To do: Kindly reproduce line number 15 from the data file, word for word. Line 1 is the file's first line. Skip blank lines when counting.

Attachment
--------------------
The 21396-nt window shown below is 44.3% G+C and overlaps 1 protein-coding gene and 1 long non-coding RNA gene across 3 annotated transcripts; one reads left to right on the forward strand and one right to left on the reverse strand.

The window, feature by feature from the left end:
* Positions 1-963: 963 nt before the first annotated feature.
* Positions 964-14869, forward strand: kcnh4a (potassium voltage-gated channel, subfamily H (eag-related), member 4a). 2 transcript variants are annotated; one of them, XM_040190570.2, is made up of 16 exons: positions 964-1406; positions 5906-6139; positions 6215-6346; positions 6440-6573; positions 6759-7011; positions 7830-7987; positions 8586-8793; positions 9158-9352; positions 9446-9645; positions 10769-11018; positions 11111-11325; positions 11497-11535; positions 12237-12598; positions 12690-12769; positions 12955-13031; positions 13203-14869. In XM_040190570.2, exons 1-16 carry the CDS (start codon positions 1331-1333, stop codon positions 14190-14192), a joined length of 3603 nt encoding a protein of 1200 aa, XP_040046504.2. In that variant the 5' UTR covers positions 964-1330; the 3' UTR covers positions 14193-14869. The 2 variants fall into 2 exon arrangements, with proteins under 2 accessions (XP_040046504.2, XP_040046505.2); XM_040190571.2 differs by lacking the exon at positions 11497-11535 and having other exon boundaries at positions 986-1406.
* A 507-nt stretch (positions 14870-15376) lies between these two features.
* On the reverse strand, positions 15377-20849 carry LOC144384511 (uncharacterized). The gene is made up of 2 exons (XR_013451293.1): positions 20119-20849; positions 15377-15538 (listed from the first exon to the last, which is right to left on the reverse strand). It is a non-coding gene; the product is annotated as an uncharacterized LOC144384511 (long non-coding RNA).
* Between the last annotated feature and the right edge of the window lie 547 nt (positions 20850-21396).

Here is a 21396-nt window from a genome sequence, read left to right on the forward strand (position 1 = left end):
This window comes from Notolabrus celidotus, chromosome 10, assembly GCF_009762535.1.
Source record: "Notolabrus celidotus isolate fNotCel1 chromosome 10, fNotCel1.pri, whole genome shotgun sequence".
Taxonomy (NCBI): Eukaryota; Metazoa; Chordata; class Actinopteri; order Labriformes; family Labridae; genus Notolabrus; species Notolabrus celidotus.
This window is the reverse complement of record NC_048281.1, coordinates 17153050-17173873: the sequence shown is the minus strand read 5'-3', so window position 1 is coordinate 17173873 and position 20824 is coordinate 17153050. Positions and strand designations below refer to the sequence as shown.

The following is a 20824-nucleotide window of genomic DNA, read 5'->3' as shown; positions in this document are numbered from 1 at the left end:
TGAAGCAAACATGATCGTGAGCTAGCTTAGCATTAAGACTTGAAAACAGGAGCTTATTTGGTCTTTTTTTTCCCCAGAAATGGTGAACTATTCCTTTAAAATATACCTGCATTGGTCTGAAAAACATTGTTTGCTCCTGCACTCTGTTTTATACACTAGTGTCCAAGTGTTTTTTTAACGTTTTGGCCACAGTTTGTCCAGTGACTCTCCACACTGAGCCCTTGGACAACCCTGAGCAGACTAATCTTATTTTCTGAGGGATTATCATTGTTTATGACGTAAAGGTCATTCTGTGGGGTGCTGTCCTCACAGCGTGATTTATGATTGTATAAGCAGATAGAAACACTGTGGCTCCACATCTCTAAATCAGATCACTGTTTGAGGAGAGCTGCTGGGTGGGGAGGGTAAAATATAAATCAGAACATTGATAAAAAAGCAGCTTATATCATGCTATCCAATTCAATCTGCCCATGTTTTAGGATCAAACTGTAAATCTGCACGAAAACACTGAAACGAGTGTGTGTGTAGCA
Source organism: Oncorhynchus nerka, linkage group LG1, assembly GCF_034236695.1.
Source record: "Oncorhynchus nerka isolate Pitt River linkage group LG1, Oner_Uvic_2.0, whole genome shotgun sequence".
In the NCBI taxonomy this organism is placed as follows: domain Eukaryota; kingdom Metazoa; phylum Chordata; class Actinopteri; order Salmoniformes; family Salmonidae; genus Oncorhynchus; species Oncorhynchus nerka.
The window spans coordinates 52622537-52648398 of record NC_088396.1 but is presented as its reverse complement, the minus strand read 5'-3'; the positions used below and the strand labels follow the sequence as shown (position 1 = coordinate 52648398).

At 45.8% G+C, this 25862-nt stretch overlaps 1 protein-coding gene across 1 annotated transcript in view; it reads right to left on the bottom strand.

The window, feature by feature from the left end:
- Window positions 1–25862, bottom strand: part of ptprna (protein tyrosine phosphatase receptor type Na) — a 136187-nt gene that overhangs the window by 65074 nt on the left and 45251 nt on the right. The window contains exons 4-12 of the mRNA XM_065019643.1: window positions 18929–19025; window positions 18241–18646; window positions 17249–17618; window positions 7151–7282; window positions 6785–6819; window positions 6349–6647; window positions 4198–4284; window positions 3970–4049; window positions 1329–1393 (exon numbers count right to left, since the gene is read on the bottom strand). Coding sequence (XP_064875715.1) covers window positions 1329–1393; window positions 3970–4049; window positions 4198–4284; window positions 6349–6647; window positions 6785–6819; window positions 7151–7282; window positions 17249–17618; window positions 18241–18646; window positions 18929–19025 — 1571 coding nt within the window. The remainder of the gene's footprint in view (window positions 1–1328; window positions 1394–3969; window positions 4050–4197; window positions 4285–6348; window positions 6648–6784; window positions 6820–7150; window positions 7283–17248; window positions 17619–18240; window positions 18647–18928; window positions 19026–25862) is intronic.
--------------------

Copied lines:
Source organism: Oncorhynchus nerka, linkage group LG1, assembly GCF_034236695.1.